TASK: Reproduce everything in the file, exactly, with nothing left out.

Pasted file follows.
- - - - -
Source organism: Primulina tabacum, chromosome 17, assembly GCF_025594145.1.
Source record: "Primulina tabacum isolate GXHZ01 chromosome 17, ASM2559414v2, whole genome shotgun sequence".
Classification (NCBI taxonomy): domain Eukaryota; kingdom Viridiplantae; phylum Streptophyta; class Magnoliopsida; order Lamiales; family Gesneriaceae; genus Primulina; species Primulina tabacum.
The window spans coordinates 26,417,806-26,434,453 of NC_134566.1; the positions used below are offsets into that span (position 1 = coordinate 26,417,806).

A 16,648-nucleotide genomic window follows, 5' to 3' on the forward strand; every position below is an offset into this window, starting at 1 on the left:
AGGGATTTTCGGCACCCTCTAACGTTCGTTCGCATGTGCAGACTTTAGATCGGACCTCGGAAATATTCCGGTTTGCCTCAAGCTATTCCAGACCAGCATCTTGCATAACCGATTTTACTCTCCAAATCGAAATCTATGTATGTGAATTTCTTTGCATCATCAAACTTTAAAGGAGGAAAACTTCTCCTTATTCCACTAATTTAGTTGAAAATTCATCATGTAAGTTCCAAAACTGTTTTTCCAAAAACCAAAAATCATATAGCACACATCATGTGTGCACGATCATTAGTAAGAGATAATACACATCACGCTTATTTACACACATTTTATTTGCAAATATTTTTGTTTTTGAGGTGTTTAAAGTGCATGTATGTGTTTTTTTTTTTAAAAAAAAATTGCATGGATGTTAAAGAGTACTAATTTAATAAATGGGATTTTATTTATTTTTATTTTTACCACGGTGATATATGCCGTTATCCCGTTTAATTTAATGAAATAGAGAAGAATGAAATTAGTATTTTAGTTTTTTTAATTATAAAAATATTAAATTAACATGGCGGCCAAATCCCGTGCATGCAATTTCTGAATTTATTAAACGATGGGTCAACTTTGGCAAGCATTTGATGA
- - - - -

Source organism: Primulina tabacum, chromosome 17, assembly GCF_025594145.1.
Source record: "Primulina tabacum isolate GXHZ01 chromosome 17, ASM2559414v2, whole genome shotgun sequence".
Classification (NCBI taxonomy): domain Eukaryota; kingdom Viridiplantae; phylum Streptophyta; class Magnoliopsida; order Lamiales; family Gesneriaceae; genus Primulina; species Primulina tabacum.
The window spans coordinates 26,417,806-26,434,453 of NC_134566.1; the positions used below are offsets into that span (position 1 = coordinate 26,417,806).

A 16,648-nucleotide genomic window follows, 5' to 3' on the forward strand; every position below is an offset into this window, starting at 1 on the left:
AGGGATTTTCGGCACCCTCTAACGTTCGTTCGCATGTGCAGACTTTAGATCGGACCTCGGAAATATTCCGGTTTGCCTCAAGCTATTCCAGACCAGCATCTTGCATAACCGATTTTACTCTCCAAATCGAAATCTATGTATGTGAATTTCTTTGCATCATCAAACTTTAAAGGAGGAAAACTTCTCCTTATTCCACTAATTTAGTTGAAAATTCATCATGTAAGTTCCAAAACTGTTTTTCCAAAAACCAAAAATCATATAGCACACATCATGTGTGCACGATCATTAGTAAGAGATAATACACATCACGCTTATTTACACACATTTTATTTGCAAATATTTTTGTTTTTGAGGTGTTTAAAGTGCATGTATGTGTTTTTTTTTTTAAAAAAAAATTGCATGGATGTTAAAGAGTACTAATTTAATAAATGGGATTTTATTTATTTTTATTTTTACCACGGTGATATATGCCGTTATCCCGTTTAATTTAATGAAATAGAGAAGAATGAAATTAGTATTTTAGTTTTTTTAATTATAAAAATATTAAATTAACATGGCGGCCAAATCCCGTGCATGCAATTTCTGAATTTATTAAACGATGGGTCAACTTTGGCAAGCATTTGATGA